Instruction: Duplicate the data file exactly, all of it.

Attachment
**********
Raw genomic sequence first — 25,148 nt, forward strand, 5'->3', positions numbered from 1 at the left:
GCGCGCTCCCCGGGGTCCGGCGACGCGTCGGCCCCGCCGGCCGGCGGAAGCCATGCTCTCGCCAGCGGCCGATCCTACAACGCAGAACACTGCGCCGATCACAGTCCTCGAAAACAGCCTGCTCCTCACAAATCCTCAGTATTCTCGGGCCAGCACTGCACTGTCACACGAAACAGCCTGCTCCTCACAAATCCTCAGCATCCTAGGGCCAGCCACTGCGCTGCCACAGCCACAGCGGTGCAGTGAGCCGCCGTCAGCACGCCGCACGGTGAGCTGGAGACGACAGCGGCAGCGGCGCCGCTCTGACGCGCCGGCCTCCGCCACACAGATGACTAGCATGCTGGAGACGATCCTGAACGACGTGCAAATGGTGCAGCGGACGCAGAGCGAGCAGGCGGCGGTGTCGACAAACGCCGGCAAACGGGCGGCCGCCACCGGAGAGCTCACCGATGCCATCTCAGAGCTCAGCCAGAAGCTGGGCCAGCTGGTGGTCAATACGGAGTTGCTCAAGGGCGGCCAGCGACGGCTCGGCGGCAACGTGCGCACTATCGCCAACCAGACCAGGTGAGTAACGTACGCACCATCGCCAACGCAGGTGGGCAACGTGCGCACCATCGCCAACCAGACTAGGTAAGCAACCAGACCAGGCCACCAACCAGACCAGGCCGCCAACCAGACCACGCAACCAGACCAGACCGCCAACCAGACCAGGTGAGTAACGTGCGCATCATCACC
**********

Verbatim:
Raw genomic sequence first — 25,148 nt, forward strand, 5'->3', positions numbered from 1 at the left:
GCGCGCTCCCCGGGGTCCGGCGACGCGTCGGCCCCGCCGGCCGGCGGAAGCCATGCTCTCGCCAGCGGCCGATCCTACAACGCAGAACACTGCGCCGATCACAGTCCTCGAAAACAGCCTGCTCCTCACAAATCCTCAGTATTCTCGGGCCAGCACTGCACTGTCACACGAAACAGCCTGCTCCTCACAAATCCTCAGCATCCTAGGGCCAGCCACTGCGCTGCCACAGCCACAGCGGTGCAGTGAGCCGCCGTCAGCACGCCGCACGGTGAGCTGGAGACGACAGCGGCAGCGGCGCCGCTCTGACGCGCCGGCCTCCGCCACACAGATGACTAGCATGCTGGAGACGATCCTGAACGACGTGCAAATGGTGCAGCGGACGCAGAGCGAGCAGGCGGCGGTGTCGACAAACGCCGGCAAACGGGCGGCCGCCACCGGAGAGCTCACCGATGCCATCTCAGAGCTCAGCCAGAAGCTGGGCCAGCTGGTGGTCAATACGGAGTTGCTCAAGGGCGGCCAGCGACGGCTCGGCGGCAACGTGCGCACTATCGCCAACCAGACCAGGTGAGTAACGTACGCACCATCGCCAACGCAGGTGGGCAACGTGCGCACCATCGCCAACCAGACTAGGTAAGCAACCAGACCAGGCCACCAACCAGACCAGGCCGCCAACCAGACCACGCAACCAGACCAGACCGCCAACCAGACCAGGTGAGTAACGTGCGCATCATCACC